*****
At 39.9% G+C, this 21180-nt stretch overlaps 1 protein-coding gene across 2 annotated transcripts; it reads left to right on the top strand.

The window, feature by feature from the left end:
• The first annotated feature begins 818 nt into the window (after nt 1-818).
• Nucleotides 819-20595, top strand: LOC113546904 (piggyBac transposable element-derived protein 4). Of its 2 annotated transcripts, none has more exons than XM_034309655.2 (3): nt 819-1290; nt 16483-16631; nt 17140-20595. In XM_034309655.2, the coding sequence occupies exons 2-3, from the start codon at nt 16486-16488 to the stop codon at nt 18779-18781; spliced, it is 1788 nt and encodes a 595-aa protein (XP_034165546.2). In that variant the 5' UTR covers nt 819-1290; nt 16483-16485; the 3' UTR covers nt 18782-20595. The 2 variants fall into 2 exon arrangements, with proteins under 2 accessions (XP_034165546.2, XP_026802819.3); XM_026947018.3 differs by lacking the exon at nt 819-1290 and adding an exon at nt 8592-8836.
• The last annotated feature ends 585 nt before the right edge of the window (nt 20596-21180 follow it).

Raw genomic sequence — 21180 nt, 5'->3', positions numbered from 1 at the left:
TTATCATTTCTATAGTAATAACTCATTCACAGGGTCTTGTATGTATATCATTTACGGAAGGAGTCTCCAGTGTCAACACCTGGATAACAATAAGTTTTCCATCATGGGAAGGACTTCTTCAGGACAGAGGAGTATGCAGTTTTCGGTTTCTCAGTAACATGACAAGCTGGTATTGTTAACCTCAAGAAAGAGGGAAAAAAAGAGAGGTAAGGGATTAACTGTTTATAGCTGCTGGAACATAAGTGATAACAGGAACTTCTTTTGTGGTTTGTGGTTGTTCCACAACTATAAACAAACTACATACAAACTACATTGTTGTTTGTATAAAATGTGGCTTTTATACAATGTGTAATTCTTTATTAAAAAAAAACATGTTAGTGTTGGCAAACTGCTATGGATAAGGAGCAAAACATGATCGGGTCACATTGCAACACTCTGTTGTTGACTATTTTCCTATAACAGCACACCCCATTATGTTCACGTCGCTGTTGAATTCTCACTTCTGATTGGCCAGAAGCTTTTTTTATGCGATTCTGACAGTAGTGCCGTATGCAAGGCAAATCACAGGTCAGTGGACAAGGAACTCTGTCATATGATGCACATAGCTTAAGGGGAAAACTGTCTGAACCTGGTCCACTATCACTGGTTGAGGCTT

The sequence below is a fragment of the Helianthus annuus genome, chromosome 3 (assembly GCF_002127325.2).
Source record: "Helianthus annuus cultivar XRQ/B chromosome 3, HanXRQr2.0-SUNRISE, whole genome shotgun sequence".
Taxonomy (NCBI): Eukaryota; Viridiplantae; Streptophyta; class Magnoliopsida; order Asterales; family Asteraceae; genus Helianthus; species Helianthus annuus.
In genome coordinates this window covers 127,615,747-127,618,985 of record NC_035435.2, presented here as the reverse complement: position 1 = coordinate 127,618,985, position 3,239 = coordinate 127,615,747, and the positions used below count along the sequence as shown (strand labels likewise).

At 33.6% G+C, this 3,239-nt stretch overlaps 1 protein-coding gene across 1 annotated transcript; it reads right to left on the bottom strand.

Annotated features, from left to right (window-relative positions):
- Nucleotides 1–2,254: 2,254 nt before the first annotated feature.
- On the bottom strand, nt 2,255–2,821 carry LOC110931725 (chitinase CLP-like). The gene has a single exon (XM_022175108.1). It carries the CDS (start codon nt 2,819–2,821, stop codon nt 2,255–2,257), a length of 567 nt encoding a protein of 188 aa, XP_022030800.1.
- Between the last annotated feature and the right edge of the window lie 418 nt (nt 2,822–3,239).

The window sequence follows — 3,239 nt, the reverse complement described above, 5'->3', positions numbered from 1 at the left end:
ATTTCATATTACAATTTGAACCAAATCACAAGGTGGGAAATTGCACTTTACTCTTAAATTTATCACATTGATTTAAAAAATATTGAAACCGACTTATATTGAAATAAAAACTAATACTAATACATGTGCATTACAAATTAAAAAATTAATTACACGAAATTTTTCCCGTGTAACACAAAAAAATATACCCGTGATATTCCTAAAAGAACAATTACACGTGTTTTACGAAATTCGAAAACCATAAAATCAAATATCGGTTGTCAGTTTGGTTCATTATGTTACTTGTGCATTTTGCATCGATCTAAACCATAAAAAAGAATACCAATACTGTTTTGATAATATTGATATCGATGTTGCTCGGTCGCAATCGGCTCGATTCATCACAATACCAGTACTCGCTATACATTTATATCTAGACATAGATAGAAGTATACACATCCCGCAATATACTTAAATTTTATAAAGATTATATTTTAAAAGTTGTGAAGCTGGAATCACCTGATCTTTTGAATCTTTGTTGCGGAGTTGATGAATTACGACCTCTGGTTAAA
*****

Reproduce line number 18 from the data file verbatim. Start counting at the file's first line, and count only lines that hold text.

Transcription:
ATTTCATATTACAATTTGAACCAAATCACAAGGTGGGAAATTGCACTTTACTCTTAAATTTATCACATTGATTTAAAAAATATTGAAACCGACTTATATTGAAATAAAAACTAATACTAATACATGTGCATTACAAATTAAAAAATTAATTACACGAAATTTTTCCCGTGTAACACAAAAAAATATACCCGTGATATTCCTAAAAGAACAATTACACGTGTTTTACGAAATTCGAAAACCATAAAATCAAATATCGGTTGTCAGTTTGGTTCATTATGTTACTTGTGCATTTTGCATCGATCTAAACCATAAAAAAGAATACCAATACTGTTTTGATAATATTGATATCGATGTTGCTCGGTCGCAATCGGCTCGATTCATCACAATACCAGTACTCGCTATACATTTATATCTAGACATAGATAGAAGTATACACATCCCGCAATATACTTAAATTTTATAAAGATTATATTTTAAAAGTTGTGAAGCTGGAATCACCTGATCTTTTGAATCTTTGTTGCGGAGTTGATGAATTACGACCTCTGGTTAAA